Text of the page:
If you or someone in your life is experiencing an eating disorder or disordered eating patterns, it is important to seek professional help. Evidence-based interventions for unhealthy eating behaviors can help improve health, relationships with food and weight, and quality of life.
Eating disorders can resemble an addiction, according to the APA. They can have negative impacts on your physical and psychological health. They can also impair your relationships and social life.
It also is important to seek help for disordered eating patterns. Even without an official mental health diagnosis, disordered eating can be a warning sign that a person is struggling. Disordered eating can be a precursor to an eventual eating disorder diagnosis.
If you’re concerned that your eating- or weight-related behaviors have become unhealthy, see a health care provider. Because of the nature of disordered eating, you may not recognize or want to admit you need professional guidance. Use the warning signs and symptoms above as a guideline to get help.
UPMC Center for Eating Disorders
The UPMC Center for Eating Disorders helps people overcome disordered eating and a range of eating disorders, including anorexia nervosa, bulimia nervosa, and binge eating disorder. It’s one of the nation’s few eating disorders treatment programs affiliated with an academic medical center and provides several levels of care for eating disorders.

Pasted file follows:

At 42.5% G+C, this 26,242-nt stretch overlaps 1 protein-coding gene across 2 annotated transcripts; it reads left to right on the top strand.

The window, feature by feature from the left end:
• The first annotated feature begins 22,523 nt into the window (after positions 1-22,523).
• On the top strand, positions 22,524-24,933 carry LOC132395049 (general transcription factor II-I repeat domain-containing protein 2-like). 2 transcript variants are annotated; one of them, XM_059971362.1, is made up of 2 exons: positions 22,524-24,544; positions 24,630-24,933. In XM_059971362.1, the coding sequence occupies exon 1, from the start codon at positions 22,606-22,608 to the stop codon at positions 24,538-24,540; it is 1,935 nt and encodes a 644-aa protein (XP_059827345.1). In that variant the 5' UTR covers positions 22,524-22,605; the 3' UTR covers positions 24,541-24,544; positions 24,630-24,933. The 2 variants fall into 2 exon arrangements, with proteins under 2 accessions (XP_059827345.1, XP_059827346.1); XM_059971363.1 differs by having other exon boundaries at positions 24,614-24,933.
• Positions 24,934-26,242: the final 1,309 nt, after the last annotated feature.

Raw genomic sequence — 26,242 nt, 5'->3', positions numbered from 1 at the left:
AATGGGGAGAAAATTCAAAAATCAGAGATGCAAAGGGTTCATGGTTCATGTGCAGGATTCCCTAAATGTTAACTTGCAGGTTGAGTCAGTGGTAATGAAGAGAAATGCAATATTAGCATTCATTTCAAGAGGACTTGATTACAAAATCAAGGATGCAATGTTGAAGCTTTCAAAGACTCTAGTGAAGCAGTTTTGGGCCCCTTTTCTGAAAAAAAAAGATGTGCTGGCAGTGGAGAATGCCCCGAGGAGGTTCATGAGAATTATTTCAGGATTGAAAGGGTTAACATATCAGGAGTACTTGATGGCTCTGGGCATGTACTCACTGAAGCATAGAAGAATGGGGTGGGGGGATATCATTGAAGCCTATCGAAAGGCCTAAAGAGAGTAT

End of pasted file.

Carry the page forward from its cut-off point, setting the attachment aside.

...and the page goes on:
After you or someone on your behalf contacts the UPMC Center for Eating Disorders, our team will reach out to set up an evaluation. Referral forms from health care providers and family members are also available. You will undergo a comprehensive eating disorders screening process to evaluate your disordered eating. Working collaboratively with psychiatric and behavioral specialists, UPMC provides treatment for children and adolescents (ages 14 and above) and adults.
For more information or to make a referral, visit the UPMC Center for Eating Disorders website or call:
- Intake referrals: 412-624-1000
- General questions and outpatient services: 412-246-6390
Editor's Note: This article was originally published on , and was last reviewed on .
UPMC Western Psychiatric Hospital is the hub of UPMC Behavioral Health, a network of community-based programs providing specialized mental health and addiction care for children, adolescents, adults, and seniors. Our mission is to provide comprehensive, compassionate care to people of all ages with mental health conditions. UPMC Western Psychiatric Hospital is a nationally recognized leader in mental health clinical care, research, and education. It is one of the nation’s foremost university-based psychiatric care facilities through its integration with the Department of Psychiatry of the University of Pittsburgh School of Medicine. We are here to help at every stage of your care and recovery.